Pinout for SED9421
shoppa_classiccmp at trailing-edge.com
Fri Nov 25 08:31:03 CST 2005
Allison <ajp166 at bellatlantic.net> wrote:
> >Subject: Re: Pinout for SED9421
> > From: "Chuck Guzis" <cclist at sydex.com>
> > Date: Thu, 24 Nov 2005 14:19:32 -0800
> > To: cctalk at classiccmp.org
> >Has anyone noticed a significant performance difference between the PLL
> >type data separators (e.g. the WD1691/2143 combo) and the plain-Jane WD9216
> >digital ones? I suspect that the PLL type is more tolerant of drive speed
> >variations, but that hardly matters all that much with modern drives. I
> >don't recall finding a disk that failed to read on a generic 9216-equipped
> >FDC but read fine on the old IBM PC floppy board.
> I've used he 9216 and 9229 and the NEC apnote digital data seperator
> (prom state machine synthetic PLL) as well as a custom NEC ASIC (with
> the prom data sep inside) and they all do very well. Testing against a
> well developed PLL (not the WD animal) showed a small difference after a
> 4 days of continious read and writes (number of fails less than 3).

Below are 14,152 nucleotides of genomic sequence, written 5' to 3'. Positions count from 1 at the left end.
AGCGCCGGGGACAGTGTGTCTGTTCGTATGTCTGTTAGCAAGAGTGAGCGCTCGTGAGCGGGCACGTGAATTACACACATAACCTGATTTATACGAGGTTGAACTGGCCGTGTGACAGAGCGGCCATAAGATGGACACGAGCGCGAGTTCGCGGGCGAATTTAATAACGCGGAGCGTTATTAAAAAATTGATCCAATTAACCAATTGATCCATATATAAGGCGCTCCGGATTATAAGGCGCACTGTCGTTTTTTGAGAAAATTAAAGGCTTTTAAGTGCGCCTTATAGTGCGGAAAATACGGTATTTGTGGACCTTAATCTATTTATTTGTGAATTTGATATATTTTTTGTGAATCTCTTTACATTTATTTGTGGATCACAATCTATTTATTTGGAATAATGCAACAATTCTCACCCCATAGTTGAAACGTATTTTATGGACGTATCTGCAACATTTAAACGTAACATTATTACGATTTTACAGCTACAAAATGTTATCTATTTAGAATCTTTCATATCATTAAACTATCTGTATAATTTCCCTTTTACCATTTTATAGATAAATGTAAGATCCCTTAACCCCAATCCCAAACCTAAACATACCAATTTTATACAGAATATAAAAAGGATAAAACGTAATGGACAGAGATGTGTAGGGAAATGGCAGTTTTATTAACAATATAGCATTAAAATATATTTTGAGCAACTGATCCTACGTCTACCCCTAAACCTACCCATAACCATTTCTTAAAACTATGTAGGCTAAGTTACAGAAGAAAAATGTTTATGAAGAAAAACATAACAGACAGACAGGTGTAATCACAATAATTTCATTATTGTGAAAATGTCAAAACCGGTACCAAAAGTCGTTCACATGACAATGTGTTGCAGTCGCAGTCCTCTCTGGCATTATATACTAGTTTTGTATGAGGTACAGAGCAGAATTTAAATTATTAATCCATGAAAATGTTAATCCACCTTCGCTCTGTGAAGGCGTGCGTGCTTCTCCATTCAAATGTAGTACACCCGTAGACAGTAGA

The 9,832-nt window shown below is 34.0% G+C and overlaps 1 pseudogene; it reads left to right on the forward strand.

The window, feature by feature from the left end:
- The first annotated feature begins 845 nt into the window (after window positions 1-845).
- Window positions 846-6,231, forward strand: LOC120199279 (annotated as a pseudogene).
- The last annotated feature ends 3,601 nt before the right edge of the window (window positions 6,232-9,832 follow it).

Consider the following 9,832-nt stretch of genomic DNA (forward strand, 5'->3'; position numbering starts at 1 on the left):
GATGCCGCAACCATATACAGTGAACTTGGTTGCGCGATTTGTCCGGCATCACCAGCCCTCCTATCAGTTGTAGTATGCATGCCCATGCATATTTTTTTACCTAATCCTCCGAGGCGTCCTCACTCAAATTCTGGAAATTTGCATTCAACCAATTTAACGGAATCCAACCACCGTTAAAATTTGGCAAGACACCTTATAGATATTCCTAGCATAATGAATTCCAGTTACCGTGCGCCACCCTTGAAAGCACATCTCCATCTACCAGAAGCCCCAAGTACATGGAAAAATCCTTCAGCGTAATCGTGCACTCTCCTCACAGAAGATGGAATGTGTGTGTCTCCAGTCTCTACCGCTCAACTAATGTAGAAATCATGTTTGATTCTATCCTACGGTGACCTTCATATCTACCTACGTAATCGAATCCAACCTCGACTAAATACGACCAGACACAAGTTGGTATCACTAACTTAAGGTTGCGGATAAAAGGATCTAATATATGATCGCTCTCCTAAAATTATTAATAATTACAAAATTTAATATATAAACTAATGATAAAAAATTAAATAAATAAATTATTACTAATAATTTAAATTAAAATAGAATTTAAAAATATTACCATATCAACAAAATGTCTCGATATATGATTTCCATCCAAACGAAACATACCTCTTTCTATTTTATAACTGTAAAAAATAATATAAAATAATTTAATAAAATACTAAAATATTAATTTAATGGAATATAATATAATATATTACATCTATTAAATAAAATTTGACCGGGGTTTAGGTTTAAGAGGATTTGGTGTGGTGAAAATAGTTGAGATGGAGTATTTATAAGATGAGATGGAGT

> You have to do a very large number of reads without external influences to
> see the difference. Power blips and the like were a pain. A small
> difference was seen in the order of one of one failure per 250,000 reads
> vs 1 in maybe 400-500,000 reads. You need a lot more testing than we did
> then to get near 1:10^8 stats with any validity.
> FYI:the average PLL is a bear to build and debug, they required clean
> power and good board layout with ample groundplanes. The digital ones are
> very good, simple to layout and shift rates with only a mux.
Don't neglect: PLL's require analog components of rather tight tolerances
to give consistent behavior from time-to-time and unit-to-unit.
The digital data separator (I heard its designer once refer to it as
a "jerk-locked-loop") has no such tight tolerances and in fact is usually
driven from a crystal oscillator.
The one-shot-with-critical-RC-constant used in early FM data separators
is a good example. With a little tweaking it really works pretty well.
But imagine mass-producing such a beast and training the assembly line
to do the tweaking, as well as field service, as well as ...
(Of course us hackers don't mind!)
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